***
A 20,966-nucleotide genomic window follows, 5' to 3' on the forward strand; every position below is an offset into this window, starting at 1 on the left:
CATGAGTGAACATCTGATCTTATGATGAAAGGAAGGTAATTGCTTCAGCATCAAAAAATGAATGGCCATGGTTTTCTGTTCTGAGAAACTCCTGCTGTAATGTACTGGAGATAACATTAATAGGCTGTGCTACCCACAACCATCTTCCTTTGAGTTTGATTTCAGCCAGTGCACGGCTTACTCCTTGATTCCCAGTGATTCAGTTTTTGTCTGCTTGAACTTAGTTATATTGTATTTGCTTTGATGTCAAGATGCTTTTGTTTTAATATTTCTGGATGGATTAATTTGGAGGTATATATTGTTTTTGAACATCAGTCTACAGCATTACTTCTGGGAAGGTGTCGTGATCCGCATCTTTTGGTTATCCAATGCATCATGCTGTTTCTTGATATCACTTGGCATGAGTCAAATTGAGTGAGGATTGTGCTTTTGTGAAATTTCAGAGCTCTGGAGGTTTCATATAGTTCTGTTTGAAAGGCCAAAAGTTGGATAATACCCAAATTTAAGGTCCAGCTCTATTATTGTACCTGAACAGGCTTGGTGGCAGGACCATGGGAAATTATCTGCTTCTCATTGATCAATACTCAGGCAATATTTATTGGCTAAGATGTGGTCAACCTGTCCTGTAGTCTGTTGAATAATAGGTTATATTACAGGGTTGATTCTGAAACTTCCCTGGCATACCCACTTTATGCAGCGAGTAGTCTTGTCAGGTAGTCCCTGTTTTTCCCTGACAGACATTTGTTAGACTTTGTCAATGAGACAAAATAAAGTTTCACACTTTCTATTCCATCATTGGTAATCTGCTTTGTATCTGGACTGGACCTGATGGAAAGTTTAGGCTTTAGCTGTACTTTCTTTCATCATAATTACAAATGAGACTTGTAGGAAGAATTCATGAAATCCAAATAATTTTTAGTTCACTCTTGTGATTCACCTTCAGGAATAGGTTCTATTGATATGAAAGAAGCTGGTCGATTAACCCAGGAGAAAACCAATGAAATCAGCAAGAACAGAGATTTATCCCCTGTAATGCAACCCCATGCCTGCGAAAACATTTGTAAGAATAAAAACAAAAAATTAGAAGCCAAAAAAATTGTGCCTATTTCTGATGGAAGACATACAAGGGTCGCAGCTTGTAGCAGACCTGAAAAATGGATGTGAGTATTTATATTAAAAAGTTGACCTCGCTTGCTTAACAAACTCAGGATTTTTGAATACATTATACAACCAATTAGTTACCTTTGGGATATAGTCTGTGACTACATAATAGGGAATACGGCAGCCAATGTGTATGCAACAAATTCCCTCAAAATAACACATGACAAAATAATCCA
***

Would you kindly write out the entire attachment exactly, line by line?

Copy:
A 20,966-nucleotide genomic window follows, 5' to 3' on the forward strand; every position below is an offset into this window, starting at 1 on the left:
CATGAGTGAACATCTGATCTTATGATGAAAGGAAGGTAATTGCTTCAGCATCAAAAAATGAATGGCCATGGTTTTCTGTTCTGAGAAACTCCTGCTGTAATGTACTGGAGATAACATTAATAGGCTGTGCTACCCACAACCATCTTCCTTTGAGTTTGATTTCAGCCAGTGCACGGCTTACTCCTTGATTCCCAGTGATTCAGTTTTTGTCTGCTTGAACTTAGTTATATTGTATTTGCTTTGATGTCAAGATGCTTTTGTTTTAATATTTCTGGATGGATTAATTTGGAGGTATATATTGTTTTTGAACATCAGTCTACAGCATTACTTCTGGGAAGGTGTCGTGATCCGCATCTTTTGGTTATCCAATGCATCATGCTGTTTCTTGATATCACTTGGCATGAGTCAAATTGAGTGAGGATTGTGCTTTTGTGAAATTTCAGAGCTCTGGAGGTTTCATATAGTTCTGTTTGAAAGGCCAAAAGTTGGATAATACCCAAATTTAAGGTCCAGCTCTATTATTGTACCTGAACAGGCTTGGTGGCAGGACCATGGGAAATTATCTGCTTCTCATTGATCAATACTCAGGCAATATTTATTGGCTAAGATGTGGTCAACCTGTCCTGTAGTCTGTTGAATAATAGGTTATATTACAGGGTTGATTCTGAAACTTCCCTGGCATACCCACTTTATGCAGCGAGTAGTCTTGTCAGGTAGTCCCTGTTTTTCCCTGACAGACATTTGTTAGACTTTGTCAATGAGACAAAATAAAGTTTCACACTTTCTATTCCATCATTGGTAATCTGCTTTGTATCTGGACTGGACCTGATGGAAAGTTTAGGCTTTAGCTGTACTTTCTTTCATCATAATTACAAATGAGACTTGTAGGAAGAATTCATGAAATCCAAATAATTTTTAGTTCACTCTTGTGATTCACCTTCAGGAATAGGTTCTATTGATATGAAAGAAGCTGGTCGATTAACCCAGGAGAAAACCAATGAAATCAGCAAGAACAGAGATTTATCCCCTGTAATGCAACCCCATGCCTGCGAAAACATTTGTAAGAATAAAAACAAAAAATTAGAAGCCAAAAAAATTGTGCCTATTTCTGATGGAAGACATACAAGGGTCGCAGCTTGTAGCAGACCTGAAAAATGGATGTGAGTATTTATATTAAAAAGTTGACCTCGCTTGCTTAACAAACTCAGGATTTTTGAATACATTATACAACCAATTAGTTACCTTTGGGATATAGTCTGTGACTACATAATAGGGAATACGGCAGCCAATGTGTATGCAACAAATTCCCTCAAAATAACACATGACAAAATAATCCA